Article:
Renewal time is like a birthday. It comes round at the same time every year and, if you’ve been good, people give you nice things. The difference with b2b subscription renewals is that you’ve got to work for it – and justify it. Karen Prevezer, Head of Pricing at LexisNexis, recently gave us some insight into how it’s done.
Show me the value
For companies that are new to charging a subscription basis, the idea of raising the price each year may seem strange. If a customer buys a one-off product, you can’t go back a year later and explain that the price has gone up and you need more.
But Karen explains that this is a key characteristic of the subscription model: “Hopefully you are constantly investing in your product, which means that your customers have a better, more useful, more valuable product than the one they originally subscribed to. That investment should correspond to an uplift in the price. You can’t go back to your customers every time you make a change – so that’s what the renewal uplift is for.”
The key to calculating – and justifying – that uplift lies in explaining the value. You need to talk first to the product team and find out what changes they have made and the difference that makes to customers. How does it add value? How has it made their lives easier or given them some kind of business benefit?
You’ve got the numbers to prove it
Karen then recommends taking a look at your customers’ usage metrics: “If you can see that a customer is using the product, you can talk to them about the value they get from it, and how the improvements will add further to that value.”
However she also warns that this doesn’t necessarily mean that your price (or indeed the uplift) should be based on usage: “There is a danger that usage-based pricing will discourage them from using your product – but it gives you grounds for a reasonable conversation about how they get more value every year with your product. Because the proof is there in the usage numbers.”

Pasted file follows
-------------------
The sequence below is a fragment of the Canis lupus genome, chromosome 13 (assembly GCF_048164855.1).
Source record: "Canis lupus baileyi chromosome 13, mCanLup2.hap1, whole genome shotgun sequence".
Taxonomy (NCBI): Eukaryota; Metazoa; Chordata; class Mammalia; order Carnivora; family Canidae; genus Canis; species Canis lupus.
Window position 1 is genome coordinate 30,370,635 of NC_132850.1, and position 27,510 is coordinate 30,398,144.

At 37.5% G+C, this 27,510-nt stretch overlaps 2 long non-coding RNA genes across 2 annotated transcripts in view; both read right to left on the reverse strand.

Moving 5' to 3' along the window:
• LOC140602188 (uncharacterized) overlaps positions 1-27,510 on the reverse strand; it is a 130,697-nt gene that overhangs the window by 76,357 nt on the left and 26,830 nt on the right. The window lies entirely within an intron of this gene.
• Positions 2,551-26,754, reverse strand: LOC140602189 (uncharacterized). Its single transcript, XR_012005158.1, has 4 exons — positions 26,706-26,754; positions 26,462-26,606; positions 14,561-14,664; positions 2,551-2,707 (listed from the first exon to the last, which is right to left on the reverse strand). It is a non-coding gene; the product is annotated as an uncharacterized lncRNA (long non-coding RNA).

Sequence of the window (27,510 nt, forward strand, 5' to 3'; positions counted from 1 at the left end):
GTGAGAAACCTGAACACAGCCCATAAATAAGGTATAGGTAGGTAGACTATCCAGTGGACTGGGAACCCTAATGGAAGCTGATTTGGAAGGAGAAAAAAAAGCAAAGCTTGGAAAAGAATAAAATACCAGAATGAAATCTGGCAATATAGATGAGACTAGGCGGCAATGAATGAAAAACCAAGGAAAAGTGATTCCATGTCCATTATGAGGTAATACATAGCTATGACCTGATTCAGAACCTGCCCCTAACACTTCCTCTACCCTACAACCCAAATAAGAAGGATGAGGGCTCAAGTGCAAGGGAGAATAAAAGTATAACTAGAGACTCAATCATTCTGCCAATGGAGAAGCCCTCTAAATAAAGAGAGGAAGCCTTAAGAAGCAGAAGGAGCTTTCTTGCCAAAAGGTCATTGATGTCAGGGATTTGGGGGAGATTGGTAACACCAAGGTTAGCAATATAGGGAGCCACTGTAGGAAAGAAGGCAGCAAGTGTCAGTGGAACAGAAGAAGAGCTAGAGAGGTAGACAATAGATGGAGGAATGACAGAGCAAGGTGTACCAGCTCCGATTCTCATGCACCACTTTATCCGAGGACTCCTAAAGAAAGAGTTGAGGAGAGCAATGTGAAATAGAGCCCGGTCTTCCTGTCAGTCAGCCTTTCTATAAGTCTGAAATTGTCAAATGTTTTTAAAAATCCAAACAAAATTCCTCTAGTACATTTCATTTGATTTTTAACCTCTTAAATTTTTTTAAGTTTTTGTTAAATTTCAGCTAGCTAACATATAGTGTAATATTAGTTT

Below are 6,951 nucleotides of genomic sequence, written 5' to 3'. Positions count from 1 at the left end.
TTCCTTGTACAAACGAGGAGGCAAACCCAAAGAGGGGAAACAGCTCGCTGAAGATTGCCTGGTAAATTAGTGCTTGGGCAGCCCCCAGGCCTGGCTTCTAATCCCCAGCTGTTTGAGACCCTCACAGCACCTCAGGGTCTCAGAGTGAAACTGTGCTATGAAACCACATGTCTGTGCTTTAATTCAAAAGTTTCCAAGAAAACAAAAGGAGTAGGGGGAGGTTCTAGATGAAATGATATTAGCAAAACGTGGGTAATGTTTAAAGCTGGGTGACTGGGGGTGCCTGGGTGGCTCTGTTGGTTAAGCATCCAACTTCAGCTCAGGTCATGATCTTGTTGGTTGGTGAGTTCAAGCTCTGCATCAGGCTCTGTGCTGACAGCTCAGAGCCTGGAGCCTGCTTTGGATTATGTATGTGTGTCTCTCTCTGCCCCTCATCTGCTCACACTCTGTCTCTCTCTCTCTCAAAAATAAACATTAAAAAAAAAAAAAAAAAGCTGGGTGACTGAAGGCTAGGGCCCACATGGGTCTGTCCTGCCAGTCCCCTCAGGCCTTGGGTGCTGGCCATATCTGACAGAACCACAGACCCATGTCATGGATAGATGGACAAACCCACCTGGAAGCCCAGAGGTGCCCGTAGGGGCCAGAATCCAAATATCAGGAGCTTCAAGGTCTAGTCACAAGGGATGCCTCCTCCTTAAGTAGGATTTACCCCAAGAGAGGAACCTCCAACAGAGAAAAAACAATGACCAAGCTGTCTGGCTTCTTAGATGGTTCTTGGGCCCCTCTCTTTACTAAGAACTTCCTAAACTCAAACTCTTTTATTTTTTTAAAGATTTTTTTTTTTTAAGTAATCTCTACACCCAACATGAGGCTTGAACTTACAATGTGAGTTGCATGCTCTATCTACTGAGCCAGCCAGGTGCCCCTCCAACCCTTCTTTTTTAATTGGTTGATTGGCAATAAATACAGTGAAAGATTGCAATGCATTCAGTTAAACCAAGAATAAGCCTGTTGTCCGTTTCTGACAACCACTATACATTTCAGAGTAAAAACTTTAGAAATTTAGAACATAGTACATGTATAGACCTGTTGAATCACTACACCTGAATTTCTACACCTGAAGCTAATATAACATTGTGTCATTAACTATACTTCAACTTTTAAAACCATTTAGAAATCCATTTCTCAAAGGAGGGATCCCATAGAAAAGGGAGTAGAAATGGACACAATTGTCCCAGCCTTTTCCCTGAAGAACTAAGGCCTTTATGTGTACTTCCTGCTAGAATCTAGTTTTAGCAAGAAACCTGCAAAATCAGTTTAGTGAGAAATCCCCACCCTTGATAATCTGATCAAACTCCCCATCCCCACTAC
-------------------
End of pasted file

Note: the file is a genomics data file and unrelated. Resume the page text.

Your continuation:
This becomes more difficult if you offer multi-year deals. Multi-year deals positively impact retention, but there is no uplift in those interim years. Where you make improvements to your product you are unlikely to be in a position to ask for more money during the multi-year deal. It also makes the renewal conversation harder if you haven’t had a regular dialogue with the customer about the ever-increasing value you provide. The customer’s team may also change over this time period, meaning establishing relationships with a different team with different plans. Choose your targets for multi-year deals carefully.
Always be renewing
Retention is a key growth driver for your business. The renewal uplift is not a conversation to be afraid of. We think you should get used to asking in the first quarter, “If I were to ask you to renew today, what would you say?” And repeat. It is a great opportunity to talk about the value you need to provide, progress you’ve made, and show your intent to strengthen your relationship with the customer.